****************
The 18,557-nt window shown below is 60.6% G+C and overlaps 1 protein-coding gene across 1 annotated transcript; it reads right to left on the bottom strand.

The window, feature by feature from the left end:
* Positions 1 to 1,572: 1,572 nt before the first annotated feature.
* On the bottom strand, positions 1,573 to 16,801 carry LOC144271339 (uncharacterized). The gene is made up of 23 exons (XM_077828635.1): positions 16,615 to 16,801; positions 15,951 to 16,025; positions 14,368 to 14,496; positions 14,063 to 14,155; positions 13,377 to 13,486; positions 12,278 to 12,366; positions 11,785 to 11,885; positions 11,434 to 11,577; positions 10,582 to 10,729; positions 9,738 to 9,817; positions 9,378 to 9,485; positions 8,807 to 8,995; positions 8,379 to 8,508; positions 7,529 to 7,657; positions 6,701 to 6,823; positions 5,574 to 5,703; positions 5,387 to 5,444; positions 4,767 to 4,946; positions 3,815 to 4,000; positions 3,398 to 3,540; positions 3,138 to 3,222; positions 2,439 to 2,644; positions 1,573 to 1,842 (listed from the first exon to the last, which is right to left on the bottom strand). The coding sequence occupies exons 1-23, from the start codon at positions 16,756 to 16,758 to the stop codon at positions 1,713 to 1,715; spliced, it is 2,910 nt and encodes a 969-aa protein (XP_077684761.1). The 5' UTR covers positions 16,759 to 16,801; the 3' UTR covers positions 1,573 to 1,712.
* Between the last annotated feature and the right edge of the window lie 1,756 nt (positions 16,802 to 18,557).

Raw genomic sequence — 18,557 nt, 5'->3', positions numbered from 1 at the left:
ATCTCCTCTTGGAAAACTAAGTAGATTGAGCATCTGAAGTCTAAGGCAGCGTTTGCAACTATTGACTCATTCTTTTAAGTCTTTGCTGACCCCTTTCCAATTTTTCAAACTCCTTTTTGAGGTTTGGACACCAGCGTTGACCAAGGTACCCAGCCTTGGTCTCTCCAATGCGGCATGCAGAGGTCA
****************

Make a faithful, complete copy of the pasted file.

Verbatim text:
The 18,557-nt window shown below is 60.6% G+C and overlaps 1 protein-coding gene across 1 annotated transcript; it reads right to left on the bottom strand.

The window, feature by feature from the left end:
* Positions 1 to 1,572: 1,572 nt before the first annotated feature.
* On the bottom strand, positions 1,573 to 16,801 carry LOC144271339 (uncharacterized). The gene is made up of 23 exons (XM_077828635.1): positions 16,615 to 16,801; positions 15,951 to 16,025; positions 14,368 to 14,496; positions 14,063 to 14,155; positions 13,377 to 13,486; positions 12,278 to 12,366; positions 11,785 to 11,885; positions 11,434 to 11,577; positions 10,582 to 10,729; positions 9,738 to 9,817; positions 9,378 to 9,485; positions 8,807 to 8,995; positions 8,379 to 8,508; positions 7,529 to 7,657; positions 6,701 to 6,823; positions 5,574 to 5,703; positions 5,387 to 5,444; positions 4,767 to 4,946; positions 3,815 to 4,000; positions 3,398 to 3,540; positions 3,138 to 3,222; positions 2,439 to 2,644; positions 1,573 to 1,842 (listed from the first exon to the last, which is right to left on the bottom strand). The coding sequence occupies exons 1-23, from the start codon at positions 16,756 to 16,758 to the stop codon at positions 1,713 to 1,715; spliced, it is 2,910 nt and encodes a 969-aa protein (XP_077684761.1). The 5' UTR covers positions 16,759 to 16,801; the 3' UTR covers positions 1,573 to 1,712.
* Between the last annotated feature and the right edge of the window lie 1,756 nt (positions 16,802 to 18,557).

Raw genomic sequence — 18,557 nt, 5'->3', positions numbered from 1 at the left:
ATCTCCTCTTGGAAAACTAAGTAGATTGAGCATCTGAAGTCTAAGGCAGCGTTTGCAACTATTGACTCATTCTTTTAAGTCTTTGCTGACCCCTTTCCAATTTTTCAAACTCCTTTTTGAGGTTTGGACACCAGCGTTGACCAAGGTACCCAGCCTTGGTCTCTCCAATGCGGCATGCAGAGGTCA